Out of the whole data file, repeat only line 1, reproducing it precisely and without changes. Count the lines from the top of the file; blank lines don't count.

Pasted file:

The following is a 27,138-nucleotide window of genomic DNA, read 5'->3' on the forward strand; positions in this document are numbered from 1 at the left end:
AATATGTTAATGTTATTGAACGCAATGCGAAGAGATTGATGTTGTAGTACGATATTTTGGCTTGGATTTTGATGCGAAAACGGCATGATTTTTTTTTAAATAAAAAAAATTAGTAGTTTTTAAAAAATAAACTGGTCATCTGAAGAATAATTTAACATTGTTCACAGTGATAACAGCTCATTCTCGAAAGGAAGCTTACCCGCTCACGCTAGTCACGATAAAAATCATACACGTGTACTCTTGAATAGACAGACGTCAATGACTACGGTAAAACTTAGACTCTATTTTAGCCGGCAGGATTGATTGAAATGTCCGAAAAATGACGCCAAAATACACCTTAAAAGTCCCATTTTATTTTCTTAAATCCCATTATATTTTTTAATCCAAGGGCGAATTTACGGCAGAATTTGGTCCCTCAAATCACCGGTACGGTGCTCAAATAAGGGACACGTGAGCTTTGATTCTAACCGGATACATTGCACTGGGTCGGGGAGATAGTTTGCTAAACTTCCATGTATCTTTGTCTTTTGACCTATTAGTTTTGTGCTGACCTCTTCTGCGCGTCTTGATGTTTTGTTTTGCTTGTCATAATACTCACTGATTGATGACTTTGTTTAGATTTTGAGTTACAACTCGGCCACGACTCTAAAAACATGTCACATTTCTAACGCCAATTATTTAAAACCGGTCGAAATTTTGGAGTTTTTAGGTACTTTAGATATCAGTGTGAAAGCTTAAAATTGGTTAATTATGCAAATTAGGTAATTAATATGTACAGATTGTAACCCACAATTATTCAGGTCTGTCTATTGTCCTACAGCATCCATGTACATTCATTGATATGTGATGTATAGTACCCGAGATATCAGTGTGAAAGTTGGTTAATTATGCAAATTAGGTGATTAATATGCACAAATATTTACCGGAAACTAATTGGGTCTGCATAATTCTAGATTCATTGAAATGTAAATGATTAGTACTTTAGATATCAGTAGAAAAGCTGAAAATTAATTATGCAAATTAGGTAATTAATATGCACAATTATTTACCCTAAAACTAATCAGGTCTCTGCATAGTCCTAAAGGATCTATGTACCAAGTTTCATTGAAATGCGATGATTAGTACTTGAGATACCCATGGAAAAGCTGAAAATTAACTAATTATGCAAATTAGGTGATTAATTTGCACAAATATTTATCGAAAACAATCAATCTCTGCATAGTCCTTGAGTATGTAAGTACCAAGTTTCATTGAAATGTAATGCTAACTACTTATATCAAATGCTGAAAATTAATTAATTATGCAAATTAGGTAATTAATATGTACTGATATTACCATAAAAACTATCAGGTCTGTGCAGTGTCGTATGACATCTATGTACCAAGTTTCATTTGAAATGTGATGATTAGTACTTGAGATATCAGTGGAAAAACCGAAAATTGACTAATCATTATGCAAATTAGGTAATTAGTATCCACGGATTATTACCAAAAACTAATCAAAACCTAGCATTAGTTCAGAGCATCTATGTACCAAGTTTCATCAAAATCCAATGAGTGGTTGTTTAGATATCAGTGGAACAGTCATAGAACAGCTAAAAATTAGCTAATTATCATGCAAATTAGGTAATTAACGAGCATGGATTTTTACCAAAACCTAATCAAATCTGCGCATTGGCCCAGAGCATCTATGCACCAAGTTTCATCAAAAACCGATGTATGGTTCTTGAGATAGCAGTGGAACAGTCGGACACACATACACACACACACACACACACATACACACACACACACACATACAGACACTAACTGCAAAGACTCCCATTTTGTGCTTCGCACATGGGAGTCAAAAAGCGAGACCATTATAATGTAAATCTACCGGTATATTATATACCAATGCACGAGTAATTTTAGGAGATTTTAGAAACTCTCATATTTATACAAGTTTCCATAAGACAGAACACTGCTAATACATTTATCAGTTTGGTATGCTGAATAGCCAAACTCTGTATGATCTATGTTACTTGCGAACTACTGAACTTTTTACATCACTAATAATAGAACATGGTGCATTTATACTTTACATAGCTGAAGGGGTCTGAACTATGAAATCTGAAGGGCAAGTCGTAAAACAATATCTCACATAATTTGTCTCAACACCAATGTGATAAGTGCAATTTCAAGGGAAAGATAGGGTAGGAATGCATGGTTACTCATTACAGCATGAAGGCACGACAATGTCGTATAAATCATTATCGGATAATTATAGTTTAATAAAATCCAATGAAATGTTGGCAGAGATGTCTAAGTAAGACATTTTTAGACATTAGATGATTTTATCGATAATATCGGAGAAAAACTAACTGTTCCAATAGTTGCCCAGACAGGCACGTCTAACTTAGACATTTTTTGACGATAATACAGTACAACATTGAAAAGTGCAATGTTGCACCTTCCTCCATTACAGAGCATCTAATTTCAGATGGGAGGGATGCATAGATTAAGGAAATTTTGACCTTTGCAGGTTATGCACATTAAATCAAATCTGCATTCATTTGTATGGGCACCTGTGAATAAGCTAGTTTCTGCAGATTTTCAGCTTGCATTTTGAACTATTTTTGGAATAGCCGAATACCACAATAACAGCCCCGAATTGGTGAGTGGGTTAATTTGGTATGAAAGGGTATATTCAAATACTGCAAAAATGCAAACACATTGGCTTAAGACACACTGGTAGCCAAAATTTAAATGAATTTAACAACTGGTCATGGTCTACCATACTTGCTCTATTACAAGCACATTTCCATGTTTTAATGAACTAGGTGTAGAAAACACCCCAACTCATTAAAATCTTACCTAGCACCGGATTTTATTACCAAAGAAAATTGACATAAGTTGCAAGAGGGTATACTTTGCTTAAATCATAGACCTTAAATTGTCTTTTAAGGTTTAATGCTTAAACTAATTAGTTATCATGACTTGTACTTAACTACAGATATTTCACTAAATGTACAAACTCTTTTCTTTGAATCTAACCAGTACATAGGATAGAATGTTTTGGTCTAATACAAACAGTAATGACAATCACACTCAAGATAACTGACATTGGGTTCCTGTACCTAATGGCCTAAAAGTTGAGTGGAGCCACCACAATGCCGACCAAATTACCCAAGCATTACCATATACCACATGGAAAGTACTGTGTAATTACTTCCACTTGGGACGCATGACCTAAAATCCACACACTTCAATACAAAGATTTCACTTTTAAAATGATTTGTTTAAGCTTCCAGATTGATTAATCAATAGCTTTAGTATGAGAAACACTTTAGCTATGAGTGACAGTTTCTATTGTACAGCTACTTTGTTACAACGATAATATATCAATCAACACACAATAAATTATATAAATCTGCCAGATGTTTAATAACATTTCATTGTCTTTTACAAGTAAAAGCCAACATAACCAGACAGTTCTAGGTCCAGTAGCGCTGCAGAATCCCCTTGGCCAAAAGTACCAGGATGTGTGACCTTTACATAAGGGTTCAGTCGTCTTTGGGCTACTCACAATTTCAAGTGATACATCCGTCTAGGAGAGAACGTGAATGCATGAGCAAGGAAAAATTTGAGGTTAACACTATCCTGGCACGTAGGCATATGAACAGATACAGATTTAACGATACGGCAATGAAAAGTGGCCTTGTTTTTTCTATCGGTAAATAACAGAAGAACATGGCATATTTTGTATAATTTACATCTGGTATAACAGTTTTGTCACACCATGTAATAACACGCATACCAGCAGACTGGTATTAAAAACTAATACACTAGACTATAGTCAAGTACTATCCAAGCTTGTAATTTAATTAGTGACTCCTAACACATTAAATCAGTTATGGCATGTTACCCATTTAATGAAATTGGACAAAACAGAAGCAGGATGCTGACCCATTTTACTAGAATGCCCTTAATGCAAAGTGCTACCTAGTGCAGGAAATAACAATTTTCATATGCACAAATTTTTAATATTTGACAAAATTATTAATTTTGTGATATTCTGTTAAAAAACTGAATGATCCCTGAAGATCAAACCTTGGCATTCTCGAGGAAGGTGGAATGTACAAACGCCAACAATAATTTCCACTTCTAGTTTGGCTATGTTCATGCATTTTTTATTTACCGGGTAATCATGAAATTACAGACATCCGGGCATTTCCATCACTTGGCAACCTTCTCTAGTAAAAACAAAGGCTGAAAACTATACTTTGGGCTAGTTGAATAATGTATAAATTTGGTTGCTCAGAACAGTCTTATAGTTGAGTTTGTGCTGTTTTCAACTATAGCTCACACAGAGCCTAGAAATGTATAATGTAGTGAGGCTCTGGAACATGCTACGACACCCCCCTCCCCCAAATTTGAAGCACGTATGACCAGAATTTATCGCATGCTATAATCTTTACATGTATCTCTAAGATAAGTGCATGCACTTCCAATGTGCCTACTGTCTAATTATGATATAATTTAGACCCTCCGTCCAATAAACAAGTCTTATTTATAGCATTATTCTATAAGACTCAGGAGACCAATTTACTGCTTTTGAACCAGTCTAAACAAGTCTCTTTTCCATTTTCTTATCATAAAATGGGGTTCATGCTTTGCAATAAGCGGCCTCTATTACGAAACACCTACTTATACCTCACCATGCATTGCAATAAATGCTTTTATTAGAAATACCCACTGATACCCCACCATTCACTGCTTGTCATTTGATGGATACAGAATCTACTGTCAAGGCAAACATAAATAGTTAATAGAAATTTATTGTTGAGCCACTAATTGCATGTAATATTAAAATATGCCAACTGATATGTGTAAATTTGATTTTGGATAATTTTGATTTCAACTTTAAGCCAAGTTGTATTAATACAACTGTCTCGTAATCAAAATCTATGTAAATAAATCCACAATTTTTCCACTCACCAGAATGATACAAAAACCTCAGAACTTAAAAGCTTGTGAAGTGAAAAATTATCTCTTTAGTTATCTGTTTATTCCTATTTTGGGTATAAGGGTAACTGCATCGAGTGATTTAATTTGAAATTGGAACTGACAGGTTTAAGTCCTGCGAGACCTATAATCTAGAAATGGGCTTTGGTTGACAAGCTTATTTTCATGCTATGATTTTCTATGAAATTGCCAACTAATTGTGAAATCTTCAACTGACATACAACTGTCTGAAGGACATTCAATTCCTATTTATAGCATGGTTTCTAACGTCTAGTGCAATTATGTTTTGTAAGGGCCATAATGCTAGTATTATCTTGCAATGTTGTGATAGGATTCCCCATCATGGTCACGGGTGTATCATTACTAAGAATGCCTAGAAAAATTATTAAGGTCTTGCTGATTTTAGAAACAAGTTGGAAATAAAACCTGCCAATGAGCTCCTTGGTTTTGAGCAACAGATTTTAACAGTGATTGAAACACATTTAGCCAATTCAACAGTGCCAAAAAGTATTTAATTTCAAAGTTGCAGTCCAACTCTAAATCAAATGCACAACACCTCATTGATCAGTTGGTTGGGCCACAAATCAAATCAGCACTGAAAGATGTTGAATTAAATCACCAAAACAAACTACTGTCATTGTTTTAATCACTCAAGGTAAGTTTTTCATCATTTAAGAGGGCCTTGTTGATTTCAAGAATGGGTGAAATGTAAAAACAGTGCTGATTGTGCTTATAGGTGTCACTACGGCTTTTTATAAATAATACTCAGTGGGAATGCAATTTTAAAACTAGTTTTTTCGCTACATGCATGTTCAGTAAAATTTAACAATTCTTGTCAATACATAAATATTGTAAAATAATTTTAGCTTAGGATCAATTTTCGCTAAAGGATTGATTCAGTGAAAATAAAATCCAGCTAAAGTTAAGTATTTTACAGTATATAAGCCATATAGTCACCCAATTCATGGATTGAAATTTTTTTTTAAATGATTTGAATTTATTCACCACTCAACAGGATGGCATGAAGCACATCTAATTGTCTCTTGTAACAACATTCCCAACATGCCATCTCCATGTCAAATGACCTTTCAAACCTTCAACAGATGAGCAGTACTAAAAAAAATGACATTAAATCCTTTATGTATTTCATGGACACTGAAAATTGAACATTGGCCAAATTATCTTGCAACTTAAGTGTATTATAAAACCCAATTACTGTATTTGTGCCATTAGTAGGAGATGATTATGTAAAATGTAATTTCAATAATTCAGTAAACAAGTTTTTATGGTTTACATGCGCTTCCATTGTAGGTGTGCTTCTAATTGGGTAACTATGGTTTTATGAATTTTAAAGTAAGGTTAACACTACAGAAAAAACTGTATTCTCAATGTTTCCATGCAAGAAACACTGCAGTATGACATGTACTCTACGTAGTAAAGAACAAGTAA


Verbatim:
The following is a 27,138-nucleotide window of genomic DNA, read 5'->3' on the forward strand; positions in this document are numbered from 1 at the left end: